Say hello to shibori, an age-old Japanese dyeing method that’s back on the scene in a big way. Reminiscent of tie-dye, this look is as soothing as it is enticing, and – best of all – it’s easy to do yourself.
Gather your supplies
• Indian cotton duckcloth in Natural/White, quantity to suit
• Rit fabric dye powder in Navy Blue
• 215 x 800 x 12mm plywood
• 215 x 800 x 50mm mediumdensity foam mattress
Polyester batting, quantity to suit
You’ll also need
Medium-sized bulldog clips; 20mmlong dowel sticks or timber chopsticks; rubber bands; rubber gloves; small bucket; salt; stirrer; large tubs (2); drop sheet; scissors; staple gun and staples; picture hanging rail kits (2); drill and bits; screws to suit; 8mm-thick timber strip
1. Our plywood and foam measurements suit a queen size bed. Adjust these measurements to suit your bed
2. Dye a larger piece of fabric than required so you have extra freedom in moving the pattern around your bedhead to get the best look. You might wish to dye a simple throw as we did, too.
Dying the fabric
Step 1 Wash cotton duckcloth without detergent. Lay out wet fabric and fold it accordion-style to 15cm-wide folds.
Step 2 Clip folds together on both edges of fabric with bulldog clips, spacing clips 5cm apart.
Step 3 Between every 3 bulldog clips, place 1 dowel stick or chopstick on top and 1 on bottom of folded assembly and secure ends of sticks with rubber bands.
Step 4 Wearing rubber gloves, follow product instructions to mix dye in small bucket, adding salt as directed. (We used 2 packets of dye for a more intense colour.)
Step 5 Transfer dye to 1 of the large tubs. Transfer fabric assembly to dye mixture. If fabric assembly is not fully covered, add more water to dye mixture as necessary. Leave for 60 minutes or overnight for a more intense colour.
Step 6 Wearing rubber gloves, carefully remove fabric assembly from dye mixture. Let as much dye mixture drain out of fabric assembly as possible, then lay fabric assembly on a clean drop sheet.
Step 7 Fill second large tub with fresh water. Carefully transfer folded fabric assembly to tub and rinse well.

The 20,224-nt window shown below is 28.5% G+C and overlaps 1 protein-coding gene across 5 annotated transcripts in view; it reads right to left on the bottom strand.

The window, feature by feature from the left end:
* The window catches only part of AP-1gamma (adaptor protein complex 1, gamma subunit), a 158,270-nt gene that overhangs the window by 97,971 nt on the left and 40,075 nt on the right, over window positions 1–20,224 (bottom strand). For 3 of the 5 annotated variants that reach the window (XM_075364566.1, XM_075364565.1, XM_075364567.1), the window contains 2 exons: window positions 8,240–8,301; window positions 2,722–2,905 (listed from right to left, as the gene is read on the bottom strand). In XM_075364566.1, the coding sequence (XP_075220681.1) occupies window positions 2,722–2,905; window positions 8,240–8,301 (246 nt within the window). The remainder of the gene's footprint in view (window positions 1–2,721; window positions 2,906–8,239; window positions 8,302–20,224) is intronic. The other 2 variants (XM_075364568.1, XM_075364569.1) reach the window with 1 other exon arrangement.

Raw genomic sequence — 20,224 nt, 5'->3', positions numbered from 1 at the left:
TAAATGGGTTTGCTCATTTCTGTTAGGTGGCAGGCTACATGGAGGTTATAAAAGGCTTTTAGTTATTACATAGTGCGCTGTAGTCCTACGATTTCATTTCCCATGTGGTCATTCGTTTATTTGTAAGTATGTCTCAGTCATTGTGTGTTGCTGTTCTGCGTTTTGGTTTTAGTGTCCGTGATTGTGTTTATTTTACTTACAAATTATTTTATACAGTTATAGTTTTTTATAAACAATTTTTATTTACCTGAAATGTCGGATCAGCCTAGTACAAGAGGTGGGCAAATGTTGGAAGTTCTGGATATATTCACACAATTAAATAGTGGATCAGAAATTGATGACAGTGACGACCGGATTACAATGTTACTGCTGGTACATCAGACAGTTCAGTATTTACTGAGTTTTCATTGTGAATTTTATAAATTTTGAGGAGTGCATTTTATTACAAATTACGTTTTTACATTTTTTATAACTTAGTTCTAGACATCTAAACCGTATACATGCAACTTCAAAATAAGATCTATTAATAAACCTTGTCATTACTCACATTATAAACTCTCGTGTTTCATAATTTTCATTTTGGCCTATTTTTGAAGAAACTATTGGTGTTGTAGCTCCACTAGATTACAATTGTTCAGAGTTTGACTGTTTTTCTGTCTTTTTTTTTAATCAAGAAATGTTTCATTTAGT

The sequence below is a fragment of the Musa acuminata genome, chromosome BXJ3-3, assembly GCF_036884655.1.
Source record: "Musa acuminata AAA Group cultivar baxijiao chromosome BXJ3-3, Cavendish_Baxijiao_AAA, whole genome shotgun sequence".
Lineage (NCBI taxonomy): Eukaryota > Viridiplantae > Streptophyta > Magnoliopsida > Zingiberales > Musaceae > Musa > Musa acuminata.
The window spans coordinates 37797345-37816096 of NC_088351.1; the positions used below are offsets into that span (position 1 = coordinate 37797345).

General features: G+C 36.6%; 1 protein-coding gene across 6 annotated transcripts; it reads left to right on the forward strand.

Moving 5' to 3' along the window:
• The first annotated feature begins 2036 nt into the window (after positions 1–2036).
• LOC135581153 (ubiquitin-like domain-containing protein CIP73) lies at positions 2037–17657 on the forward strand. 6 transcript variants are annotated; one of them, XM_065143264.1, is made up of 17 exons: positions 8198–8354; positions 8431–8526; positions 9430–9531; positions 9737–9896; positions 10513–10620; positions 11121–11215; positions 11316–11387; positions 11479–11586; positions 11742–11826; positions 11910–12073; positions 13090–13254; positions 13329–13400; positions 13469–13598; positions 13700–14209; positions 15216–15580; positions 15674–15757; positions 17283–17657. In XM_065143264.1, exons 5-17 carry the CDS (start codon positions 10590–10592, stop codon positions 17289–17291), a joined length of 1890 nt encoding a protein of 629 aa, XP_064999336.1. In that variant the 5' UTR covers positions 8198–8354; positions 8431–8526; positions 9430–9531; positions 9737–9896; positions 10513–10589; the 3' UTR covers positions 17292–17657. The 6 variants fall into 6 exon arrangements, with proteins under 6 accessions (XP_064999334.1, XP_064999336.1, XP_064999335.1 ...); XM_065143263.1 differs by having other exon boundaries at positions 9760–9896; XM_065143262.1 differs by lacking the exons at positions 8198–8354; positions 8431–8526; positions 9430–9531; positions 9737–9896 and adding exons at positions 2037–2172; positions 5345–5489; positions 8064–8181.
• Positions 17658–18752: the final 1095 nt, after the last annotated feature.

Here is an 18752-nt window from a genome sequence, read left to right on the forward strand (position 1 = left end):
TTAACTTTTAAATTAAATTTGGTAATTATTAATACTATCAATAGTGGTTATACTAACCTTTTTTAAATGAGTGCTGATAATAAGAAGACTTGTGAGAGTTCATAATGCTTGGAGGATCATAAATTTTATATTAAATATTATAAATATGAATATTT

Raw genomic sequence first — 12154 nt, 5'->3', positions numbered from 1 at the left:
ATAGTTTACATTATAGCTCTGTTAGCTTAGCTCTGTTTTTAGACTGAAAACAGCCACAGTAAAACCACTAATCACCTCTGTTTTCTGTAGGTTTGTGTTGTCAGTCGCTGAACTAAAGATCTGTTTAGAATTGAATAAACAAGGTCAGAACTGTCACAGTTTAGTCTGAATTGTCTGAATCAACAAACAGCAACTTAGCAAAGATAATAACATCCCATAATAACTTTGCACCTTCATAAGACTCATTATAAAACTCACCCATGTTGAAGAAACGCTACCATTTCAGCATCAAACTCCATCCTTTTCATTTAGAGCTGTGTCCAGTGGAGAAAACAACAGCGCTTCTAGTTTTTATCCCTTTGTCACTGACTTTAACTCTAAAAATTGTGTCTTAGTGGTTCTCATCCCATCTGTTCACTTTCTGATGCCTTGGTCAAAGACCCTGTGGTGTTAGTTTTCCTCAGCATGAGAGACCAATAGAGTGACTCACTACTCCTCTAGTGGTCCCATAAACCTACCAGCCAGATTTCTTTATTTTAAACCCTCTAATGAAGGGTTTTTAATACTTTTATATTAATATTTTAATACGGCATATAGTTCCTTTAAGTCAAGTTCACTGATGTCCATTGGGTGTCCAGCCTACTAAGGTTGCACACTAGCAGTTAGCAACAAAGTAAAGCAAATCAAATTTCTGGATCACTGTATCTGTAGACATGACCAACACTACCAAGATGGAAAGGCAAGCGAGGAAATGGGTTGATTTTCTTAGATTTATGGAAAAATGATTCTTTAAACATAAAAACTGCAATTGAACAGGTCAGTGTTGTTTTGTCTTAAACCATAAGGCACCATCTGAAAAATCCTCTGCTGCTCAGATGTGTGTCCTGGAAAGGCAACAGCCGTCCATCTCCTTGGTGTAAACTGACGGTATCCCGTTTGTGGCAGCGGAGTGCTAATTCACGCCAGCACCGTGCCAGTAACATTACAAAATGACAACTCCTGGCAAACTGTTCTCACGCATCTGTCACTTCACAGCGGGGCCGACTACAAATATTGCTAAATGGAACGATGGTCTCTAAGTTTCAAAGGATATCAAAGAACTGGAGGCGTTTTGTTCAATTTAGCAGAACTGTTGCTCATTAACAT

Step 8 Remove assembly from water and remove bulldog clips. Use scissors to snip rubber bands and remove dowel sticks or chopsticks. Rinse clips and sticks and set them aside for another use.
Step 9 Transfer fabric to washing machine and run through a wateronly wash. Hang fabric to dry.
Making your bedhead
Step 10 Lay batting flat on your work surface. Place foam on top, then plywood on top of foam. Align edges of foam and ply. Wrap batting over edges of foam and ply assembly, then use scissors to trim batting so there is a 4cm overlap at back. Use staple gun to attach batting to ply along 1 side, then pull batting taut and staple other side. Fold batting neatly at corners and staple remaining 2 sides.
Step 11 Take fabric off line and iron if crushed. Lay fabric out flat on your work surface, right side down, and transfer bedhead assembly, foam side down, to fabric.
Step 12 Screw 2 evenly spaced picture-hanging rails to back of bedhead, 10cm from top. Ensure rails are level and that ridge of rails is pointing downward. STEP 13 Screw 2 evenly spaced picture-hanging rails into wall studs or wall plugs in masonry walls, to suit positioning of bedhead (our finished position of bedhead is level with top of mattress). Ensure rails are level and that ridge of rails is pointing upward.
Step 14 Screw timber strip along bottom edge of back of bedhead, about 5cm from edge. This is to ensure bedhead hangs plumb from wall, rather than tilting in at bottom
Step 15 With a helper, bring bedhead into position. Clip downward facing ridge of rails on back of bedhead over upward facing ridge of rails on wall.